Through a Jungian Lens

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Going Underground

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Going underground

This image was captured in one of the many caves that I was able to explore in the Yucatan, one of the caves that became part of Mayan culture and survival. It was interesting learning about how the Mayans used these caves for escape as various threats that had appeared, threats such as the invasion by the Spanish during the 1500s. The rugged terrain pockmarked by holes which fell into deep caves, often containing pools of water that were fed from underground rivers as well as from rainwater, effectively allowed the Mayans to “go to ground.”

As my recent posts have been indicating, I have spiritually gone underground. This image is a good representation of just what I mean, especially if you look at the bottom right-hand side where, just above the field of light that is on the floor of the cave, what looks like a man in pale green stands with bend head – a man that could easily be me at this point in time.

Going to ground doesn’t mean a descent into depression though that is what had often happened to me in the past. Now, going to ground is more about a descent into the unconscious, sitting still and letting what light does enter from above begin to allow shadows to become visible at the edges of sight. There is a definite awareness of the light, even when entering into a dark chamber where light is totally absent. Because I made the journey into the dark, I know that there is a way back, a way up into the light. The time spent in this darkness is healing, meditative, not that much different from a meditative moment with my eyes closed in a darkened room.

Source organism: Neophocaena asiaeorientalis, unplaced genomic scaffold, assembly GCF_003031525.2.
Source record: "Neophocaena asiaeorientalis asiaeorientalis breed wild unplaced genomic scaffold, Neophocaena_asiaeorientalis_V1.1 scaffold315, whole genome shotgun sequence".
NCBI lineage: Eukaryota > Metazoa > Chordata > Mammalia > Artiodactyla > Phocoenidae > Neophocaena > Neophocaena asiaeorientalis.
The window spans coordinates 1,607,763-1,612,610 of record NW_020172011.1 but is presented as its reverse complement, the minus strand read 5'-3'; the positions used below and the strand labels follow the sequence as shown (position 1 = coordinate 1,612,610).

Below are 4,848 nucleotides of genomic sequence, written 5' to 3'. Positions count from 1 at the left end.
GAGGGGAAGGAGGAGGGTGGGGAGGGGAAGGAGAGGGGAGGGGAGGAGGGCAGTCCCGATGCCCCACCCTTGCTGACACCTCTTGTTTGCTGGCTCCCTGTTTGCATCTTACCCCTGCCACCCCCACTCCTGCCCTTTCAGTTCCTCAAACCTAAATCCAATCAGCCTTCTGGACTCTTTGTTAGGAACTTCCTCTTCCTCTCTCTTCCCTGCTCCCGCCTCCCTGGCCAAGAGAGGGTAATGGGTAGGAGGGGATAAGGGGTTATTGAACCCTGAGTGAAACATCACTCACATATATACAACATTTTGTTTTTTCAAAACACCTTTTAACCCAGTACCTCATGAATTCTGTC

If anything, going underground is life affirming with the similar intention of the Mayans who saw going underground as a way to preserve life, preserve a culture, and preserve hope.


Written by Robert G. Longpré

November 11, 2011 at 6:16 am

2 Responses

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  1. Just a note to let you know how much I value your blog. I stumbled on it a few months ago and have been steadily following it since. I appreciate the careful thought you put into each entry, the honest reflections, the Jungian insights… more than once your words have been exactly what I needed for my day.


    November 12, 2011 at 6:59 am

    • Lee, I appreciate your taking time to add a comment here, especially one that lets me know that my words resonate and have value for others. I do hope that you will return again and again with words to share here with me. 🙂


      November 15, 2011 at 6:41 pm

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